A rainbow baby is a child that is born to parents who have previously lost a baby. After experiencing this very painful loss, having a rainbow baby is an extremely joyful and poignant experience for a family. Being pregnant with a rainbow baby can also bring anxiety and uncertainty, and there are ways that you can help yourself or a loved one through the process.
Symbolism of a Rainbow Baby
The term rainbow baby is symbolic of the beauty and peace of a rainbow that emerges after a storm. After the agony of losing a baby, parents are able to welcome another child into their family, so a rainbow baby represents hope and vibrancy.
August 22nd is national Rainbow Baby Day, an opportunity to celebrate the hope that a rainbow baby brings. This day also honors the baby who passed away, and who will always remain in their parents' hearts.
Parents often share the sentiment that having a rainbow baby is a reminder not to take any moment with their child for granted. The painful struggle and grief they endured also strengthened them, and helped them become more mindful.
Addressing Uncertainty During Pregnancy
Being pregnant with a rainbow baby and giving birth to a rainbow baby are often coupled with parents having more anxiety than normal due to their past experiences. Parents have to deal with uncertainty at various stages of the process: from attempting to conceive to conception, from conception to confirmation that the pregnancy is viable, and from a viable pregnancy to the delivery of a healthy baby. Experiencing joy, anxiety and grief at once can be difficult to navigate.
There are healthy steps you can take to navigate this uncertain period. Some examples are:
- Acknowledge your emotions and allow yourself to feel them rather than denying them. Avoiding your emotions or judging yourself for having them can exacerbate the stress.
- Do what is in your control. Seek the advice of doctors and nurses about things you can do to increase your chances of a viable pregnancy.
- Avoid reading about negative experiences others have faced after a miscarriage. Your situation is unique, and there is no need to increase your worries about things that are out of your hands.
- Decide for yourself when you want to announce your pregnancy and to whom. There is no rule or formula you are required to follow.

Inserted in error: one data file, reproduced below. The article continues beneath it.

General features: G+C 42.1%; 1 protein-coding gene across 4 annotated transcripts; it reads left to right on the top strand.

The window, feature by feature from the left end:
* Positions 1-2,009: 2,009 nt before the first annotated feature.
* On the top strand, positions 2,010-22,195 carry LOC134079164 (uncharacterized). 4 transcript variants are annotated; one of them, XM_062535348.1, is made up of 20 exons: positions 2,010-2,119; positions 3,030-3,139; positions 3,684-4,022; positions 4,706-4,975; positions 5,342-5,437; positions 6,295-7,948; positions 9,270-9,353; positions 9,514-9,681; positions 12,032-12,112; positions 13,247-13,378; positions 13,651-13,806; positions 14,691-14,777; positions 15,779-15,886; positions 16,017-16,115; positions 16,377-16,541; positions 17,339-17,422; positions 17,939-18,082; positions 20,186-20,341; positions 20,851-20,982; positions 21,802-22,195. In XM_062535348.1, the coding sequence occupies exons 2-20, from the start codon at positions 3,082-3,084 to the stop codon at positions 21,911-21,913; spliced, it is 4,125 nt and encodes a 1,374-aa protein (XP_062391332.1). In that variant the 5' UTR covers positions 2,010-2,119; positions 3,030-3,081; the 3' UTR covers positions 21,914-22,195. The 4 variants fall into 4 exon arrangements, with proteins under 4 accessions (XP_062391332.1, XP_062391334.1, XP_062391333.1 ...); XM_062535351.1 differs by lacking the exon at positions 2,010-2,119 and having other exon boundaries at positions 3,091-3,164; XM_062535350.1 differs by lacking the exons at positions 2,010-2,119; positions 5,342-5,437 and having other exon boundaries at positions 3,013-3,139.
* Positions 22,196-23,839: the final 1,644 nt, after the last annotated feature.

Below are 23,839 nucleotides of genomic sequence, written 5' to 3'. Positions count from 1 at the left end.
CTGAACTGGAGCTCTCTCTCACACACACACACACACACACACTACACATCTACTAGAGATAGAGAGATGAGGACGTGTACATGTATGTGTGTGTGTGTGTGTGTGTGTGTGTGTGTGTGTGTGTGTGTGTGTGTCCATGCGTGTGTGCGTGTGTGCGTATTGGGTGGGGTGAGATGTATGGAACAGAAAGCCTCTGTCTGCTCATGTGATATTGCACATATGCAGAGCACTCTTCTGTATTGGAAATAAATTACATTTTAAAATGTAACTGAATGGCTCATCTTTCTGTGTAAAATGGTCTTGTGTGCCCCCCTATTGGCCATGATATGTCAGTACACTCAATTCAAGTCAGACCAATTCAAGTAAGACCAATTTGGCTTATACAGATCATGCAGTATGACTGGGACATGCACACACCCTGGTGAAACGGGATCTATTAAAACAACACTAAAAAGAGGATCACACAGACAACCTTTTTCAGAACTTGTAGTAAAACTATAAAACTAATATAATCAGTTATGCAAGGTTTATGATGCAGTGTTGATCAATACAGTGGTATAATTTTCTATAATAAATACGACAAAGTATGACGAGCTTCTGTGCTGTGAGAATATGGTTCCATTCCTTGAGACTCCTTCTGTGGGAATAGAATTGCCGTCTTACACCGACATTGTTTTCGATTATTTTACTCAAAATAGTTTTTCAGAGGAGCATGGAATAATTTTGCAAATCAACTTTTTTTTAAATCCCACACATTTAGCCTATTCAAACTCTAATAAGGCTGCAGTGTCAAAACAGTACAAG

- Know that it is your choice whether to have a baby shower. The decision should be one that feels right to you. Maybe you want to have it toward the very end of your pregnancy, maybe you don't want one at all, or you want to wait until after your baby is born.
- Seek therapy; it can be helpful in dealing with your emotions and finding meaning in your experience.
Supporting Someone Having a Rainbow Baby
You are excited for your loved ones who are expecting a rainbow baby, and you want to celebrate with them, perhaps by having a formal shower or buying gifts for the baby.
At the same time, it is important to remember that this can be an emotionally confusing and anxiety-provoking time for parents who have lost a pregnancy or baby.
Some examples of things you can do to support parents having a rainbow baby include:
- Ask them if they want a baby shower and if so, when they'd like to have one. Do not assume that they will want a baby shower.
- Provide logistical support such as picking up their dry cleaning or providing homemade meals. This can be especially helpful in the latter part of the pregnancy when a mom-to-be is tired and she and her partner are dealing with a wide range of emotions.
- Give a thoughtful gift to the parents after their healthy baby is born.
Celebrating Your Rainbow Baby
Rainbow babies are a magnificent addition to life after suffering pain and loss. They are a reminder that you can simultaneously honor the child you lost, forever keeping them in your heart, while also celebrating and moving forward with renewed hope.